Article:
Changes to advertising for medicines containing codeine

8 May 2017

From 1 February 2018, all medicines containing codeine will become prescription medicines and will no longer be able to be advertised to the public.

In the interim, all advertisements to the public for medicines containing codeine must comply with the therapeutic goods advertising requirements.

It is an offence in Australia to advertise prescription medicines to the public.

As medicines containing codeine will be prescription medicines from 1 February 2018, these medicines cannot be advertised to the public from this date.

Advertising to the public prior to 1 February 2018

Prior to 1 February 2018, pharmacy-only medicines containing codeine for the relief of coughs and colds can be advertised to the public, provided that the advertisements meet all applicable legislative requirements (including the need for pre-approval of advertisements appearing in certain media - see below). However, advertising to the public for pharmacist-only medicines containing codeine (e.g. those for pain relief) is prohibited.

Approval to advertise codeine products to the public in specified media

Medicine advertisements that are intended for specified media (such as television, radio, magazines and newspapers) require pre-approval under Regulation 5G of the Therapeutic Goods Regulations 1990 before they are broadcast or published. Unless withdrawn, approved advertisements are valid for two years from the date of issue.

Until 1 February 2018, advertisements in specified media for pharmacy-only medicines containing codeine will continue to require approval before being published or broadcast.

Advertising codeine medicines compliantly

Prior to 1 February 2018, advertisements to the public for medicines containing codeine must continue to comply with all legislative requirements, including the Therapeutic Goods Advertising Code.

The TGA reminds all advertisers that section 4(2)(d) of the Therapeutic Goods Advertising Code prohibits the use of language that could cause fear and distress for consumers. Advertisements for medicines containing codeine that refer to the impending change in arrangements for scheduling of codeine could cause fear and distress for the public and encourage inappropriate stockpiling of these medicines.

Changes to advertising on 1 February 2018

From 1 February 2018, all medicines containing codeine will become prescription medicines and they will no longer be able to be advertised to the public[1].

Advertisers should take appropriate steps well in advance of 31 January 2018 to ensure that advertisements for codeine-containing medicines are not published or broadcast on their behalf after that date. This includes internet and social media advertising.

An existing approval under Regulation 5G for an advertisement for medicines containing codeine will no longer authorise the publishing or broadcasting of that advertisement from 1 February 2018, regardless of the date on which the approval was issued.

Approvals may include explicit notice of this.

Any applications to advertise medicines containing codeine to the public that have not been decided by 31 January 2018 will no longer be able to be approved after that date[2].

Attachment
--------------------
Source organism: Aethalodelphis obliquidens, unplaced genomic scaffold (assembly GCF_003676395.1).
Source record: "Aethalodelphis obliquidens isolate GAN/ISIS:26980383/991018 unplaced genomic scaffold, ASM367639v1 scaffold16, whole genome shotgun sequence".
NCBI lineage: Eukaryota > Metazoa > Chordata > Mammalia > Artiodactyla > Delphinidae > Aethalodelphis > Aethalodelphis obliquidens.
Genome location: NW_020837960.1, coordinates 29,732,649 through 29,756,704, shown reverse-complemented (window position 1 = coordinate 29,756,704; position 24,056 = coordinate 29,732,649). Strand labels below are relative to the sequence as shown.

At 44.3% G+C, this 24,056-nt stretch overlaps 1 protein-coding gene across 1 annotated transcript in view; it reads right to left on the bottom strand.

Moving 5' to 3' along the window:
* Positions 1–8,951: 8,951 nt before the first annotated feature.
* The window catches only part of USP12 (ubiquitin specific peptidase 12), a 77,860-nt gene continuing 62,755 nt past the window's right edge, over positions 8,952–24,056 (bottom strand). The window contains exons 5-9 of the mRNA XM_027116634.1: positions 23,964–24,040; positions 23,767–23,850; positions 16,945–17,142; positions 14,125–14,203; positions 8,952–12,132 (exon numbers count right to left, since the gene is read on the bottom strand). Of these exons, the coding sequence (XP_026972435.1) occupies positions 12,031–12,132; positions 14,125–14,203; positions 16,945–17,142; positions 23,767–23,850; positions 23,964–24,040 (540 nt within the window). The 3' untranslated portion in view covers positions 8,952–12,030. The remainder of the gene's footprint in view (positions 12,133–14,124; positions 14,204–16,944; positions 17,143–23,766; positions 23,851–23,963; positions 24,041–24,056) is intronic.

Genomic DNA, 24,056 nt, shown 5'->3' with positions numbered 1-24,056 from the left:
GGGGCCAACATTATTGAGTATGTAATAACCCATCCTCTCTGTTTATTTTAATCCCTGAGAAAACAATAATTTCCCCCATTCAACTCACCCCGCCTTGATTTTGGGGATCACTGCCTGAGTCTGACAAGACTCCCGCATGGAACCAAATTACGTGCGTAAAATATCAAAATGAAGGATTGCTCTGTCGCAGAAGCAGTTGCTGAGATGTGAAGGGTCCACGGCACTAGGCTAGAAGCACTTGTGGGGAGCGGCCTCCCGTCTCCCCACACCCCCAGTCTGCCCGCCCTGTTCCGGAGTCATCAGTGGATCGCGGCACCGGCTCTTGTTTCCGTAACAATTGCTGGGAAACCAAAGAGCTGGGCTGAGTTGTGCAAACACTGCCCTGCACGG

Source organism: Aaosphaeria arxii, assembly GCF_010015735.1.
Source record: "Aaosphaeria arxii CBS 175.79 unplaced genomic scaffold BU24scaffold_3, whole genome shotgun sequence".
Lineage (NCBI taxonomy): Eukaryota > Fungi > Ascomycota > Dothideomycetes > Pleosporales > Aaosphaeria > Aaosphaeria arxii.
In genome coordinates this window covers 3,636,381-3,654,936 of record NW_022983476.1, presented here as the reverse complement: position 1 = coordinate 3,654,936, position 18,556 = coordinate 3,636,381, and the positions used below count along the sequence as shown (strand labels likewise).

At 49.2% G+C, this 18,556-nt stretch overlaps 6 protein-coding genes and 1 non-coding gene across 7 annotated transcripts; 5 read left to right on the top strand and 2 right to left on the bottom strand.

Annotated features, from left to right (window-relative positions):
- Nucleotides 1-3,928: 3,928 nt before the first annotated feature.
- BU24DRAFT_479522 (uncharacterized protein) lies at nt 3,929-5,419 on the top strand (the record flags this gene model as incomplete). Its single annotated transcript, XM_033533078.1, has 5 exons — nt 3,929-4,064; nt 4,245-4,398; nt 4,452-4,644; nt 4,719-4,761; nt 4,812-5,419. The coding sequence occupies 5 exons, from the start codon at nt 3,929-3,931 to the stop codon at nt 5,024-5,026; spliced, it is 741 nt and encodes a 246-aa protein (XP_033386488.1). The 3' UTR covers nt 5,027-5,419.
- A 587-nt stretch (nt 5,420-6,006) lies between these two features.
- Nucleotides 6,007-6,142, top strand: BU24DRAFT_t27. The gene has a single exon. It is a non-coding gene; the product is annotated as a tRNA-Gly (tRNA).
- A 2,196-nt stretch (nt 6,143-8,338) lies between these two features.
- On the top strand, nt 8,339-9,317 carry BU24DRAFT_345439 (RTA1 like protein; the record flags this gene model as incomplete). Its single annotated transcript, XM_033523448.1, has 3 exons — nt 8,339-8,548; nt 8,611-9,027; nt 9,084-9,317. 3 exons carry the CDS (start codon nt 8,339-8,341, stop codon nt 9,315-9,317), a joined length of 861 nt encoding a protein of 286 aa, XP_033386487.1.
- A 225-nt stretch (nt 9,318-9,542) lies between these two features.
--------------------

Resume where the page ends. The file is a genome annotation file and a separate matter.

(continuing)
Please note that the therapeutic goods legislation does not provide for the refund or reimbursement of fees paid for advertising pre-approval.

Important additional information for pharmacists

Pharmacists will need to make arrangements to remove any public advertising for medicines containing codeine in preparation for 1 February 2018, including product packaging, shelf, stand and floor advertising, dummy display products, website and social media material.

However, from 1 February 2018, pharmacies may continue to include codeine-containing medicines in prescription price lists for consumers, provided that the price lists comply with the Price Information Code of Practice.

Important additional information for sponsors and manufacturers of codeine products

Sponsors and manufacturers will need to make arrangements to remove any public advertising (that they control) for medicines containing codeine in preparation for 1 February 2018. This includes website and social media material.

Important information for broadcasters and publishers

Publishers and broadcasters should take steps to ensure that advertisements for medicines containing codeine are not published or broadcast through their media after 31 January 2018.

Advertising to health professionals

Medicines containing codeine can continue to be advertised to health professionals after 1 February 2018. However, advertisements will still need to comply with the Therapeutic Goods Act 1989 and relevant industry codes of conduct.

Advertisers must ensure that, from 1 February 2018, advertisements for codeine-containing medicines are directed exclusively to healthcare professionals. Any advertisements that are also available to the public (including those directed to pharmacy assistants) may be considered illegal advertising of prescription medicines as outlined above for advertising to consumers.


Footnotes

  1. The advertising of prescription medicines to the public is prohibited under section 42DL of the Therapeutic Goods Act 1989.
  2. Due to the new scheduling arrangements, from 1 February 2018, medicines containing codeine will cease to be 'designated therapeutic goods' (as defined in the Therapeutic Goods Regulations 1990) and therefore will be ineligible for applications seeking advertising approval.